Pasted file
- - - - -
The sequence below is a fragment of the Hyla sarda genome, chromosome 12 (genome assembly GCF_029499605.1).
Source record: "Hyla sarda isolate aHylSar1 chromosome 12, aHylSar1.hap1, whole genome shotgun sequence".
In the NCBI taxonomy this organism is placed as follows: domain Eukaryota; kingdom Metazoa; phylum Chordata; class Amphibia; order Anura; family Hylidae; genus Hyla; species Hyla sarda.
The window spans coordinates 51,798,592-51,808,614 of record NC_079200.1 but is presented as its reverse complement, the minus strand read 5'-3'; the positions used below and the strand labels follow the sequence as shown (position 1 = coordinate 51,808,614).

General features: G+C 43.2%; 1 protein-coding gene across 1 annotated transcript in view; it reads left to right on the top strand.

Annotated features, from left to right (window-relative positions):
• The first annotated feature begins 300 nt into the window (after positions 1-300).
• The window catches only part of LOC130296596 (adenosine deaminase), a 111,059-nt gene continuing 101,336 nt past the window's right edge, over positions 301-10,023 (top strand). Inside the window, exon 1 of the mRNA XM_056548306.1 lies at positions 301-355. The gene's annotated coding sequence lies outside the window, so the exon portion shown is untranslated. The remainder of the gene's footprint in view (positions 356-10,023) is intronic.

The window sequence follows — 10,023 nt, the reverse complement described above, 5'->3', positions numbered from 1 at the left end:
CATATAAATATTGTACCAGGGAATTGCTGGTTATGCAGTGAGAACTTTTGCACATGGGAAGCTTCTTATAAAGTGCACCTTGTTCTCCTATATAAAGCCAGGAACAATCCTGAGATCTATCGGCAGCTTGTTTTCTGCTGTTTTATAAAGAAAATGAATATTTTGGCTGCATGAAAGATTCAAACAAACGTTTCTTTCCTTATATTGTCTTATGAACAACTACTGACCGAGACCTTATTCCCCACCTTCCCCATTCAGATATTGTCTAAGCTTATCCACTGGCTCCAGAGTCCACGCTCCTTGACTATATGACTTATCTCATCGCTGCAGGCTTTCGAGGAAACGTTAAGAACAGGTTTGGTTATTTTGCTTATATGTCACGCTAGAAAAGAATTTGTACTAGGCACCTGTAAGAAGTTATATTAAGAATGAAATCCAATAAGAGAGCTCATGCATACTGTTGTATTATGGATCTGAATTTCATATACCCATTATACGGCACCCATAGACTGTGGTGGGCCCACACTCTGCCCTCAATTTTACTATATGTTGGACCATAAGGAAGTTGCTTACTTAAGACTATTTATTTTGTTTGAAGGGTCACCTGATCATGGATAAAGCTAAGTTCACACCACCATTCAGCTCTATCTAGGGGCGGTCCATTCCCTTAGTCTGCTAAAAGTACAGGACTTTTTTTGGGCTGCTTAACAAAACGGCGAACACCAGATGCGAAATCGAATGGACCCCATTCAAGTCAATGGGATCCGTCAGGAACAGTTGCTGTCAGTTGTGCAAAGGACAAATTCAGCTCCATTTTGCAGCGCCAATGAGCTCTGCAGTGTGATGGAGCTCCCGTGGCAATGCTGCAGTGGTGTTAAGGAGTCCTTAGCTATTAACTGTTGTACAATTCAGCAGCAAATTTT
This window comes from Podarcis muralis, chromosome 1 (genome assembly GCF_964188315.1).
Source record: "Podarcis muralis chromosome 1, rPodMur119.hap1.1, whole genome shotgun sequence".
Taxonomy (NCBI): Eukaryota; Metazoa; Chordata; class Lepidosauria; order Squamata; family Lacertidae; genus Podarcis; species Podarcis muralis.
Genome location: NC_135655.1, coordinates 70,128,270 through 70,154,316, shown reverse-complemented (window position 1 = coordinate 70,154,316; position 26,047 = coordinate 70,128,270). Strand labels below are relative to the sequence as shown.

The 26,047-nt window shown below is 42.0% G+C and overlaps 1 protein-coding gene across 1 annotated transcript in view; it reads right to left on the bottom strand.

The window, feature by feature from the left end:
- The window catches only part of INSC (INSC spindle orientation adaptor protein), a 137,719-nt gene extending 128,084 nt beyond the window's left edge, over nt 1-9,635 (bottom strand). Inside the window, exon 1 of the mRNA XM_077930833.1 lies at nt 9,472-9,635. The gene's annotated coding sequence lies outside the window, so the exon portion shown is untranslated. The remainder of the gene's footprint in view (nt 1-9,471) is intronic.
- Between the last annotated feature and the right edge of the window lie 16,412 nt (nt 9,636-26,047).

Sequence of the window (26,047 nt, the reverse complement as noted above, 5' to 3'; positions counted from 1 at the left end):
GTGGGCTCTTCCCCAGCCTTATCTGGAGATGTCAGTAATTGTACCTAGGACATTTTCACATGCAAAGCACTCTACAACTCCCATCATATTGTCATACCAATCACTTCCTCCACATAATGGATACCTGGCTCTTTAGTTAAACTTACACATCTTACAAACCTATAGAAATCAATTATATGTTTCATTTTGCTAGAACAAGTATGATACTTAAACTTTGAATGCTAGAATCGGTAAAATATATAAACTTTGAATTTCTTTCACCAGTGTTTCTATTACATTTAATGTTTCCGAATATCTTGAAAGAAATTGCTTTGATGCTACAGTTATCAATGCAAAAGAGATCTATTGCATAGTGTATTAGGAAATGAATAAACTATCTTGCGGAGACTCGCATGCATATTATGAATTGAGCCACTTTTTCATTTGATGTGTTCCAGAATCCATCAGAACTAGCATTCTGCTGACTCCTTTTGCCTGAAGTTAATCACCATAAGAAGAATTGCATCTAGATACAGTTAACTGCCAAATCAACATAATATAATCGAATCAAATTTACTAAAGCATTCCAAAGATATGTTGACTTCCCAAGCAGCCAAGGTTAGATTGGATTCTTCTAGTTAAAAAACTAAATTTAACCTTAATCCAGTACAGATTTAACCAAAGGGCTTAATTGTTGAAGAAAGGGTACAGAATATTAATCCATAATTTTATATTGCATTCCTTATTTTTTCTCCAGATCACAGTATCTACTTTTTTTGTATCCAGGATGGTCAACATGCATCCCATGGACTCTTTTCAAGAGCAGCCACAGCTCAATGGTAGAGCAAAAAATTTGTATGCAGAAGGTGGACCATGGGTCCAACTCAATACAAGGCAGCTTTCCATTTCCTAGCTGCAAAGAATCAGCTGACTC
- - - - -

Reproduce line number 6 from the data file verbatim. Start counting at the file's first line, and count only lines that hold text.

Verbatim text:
Annotated features, from left to right (window-relative positions):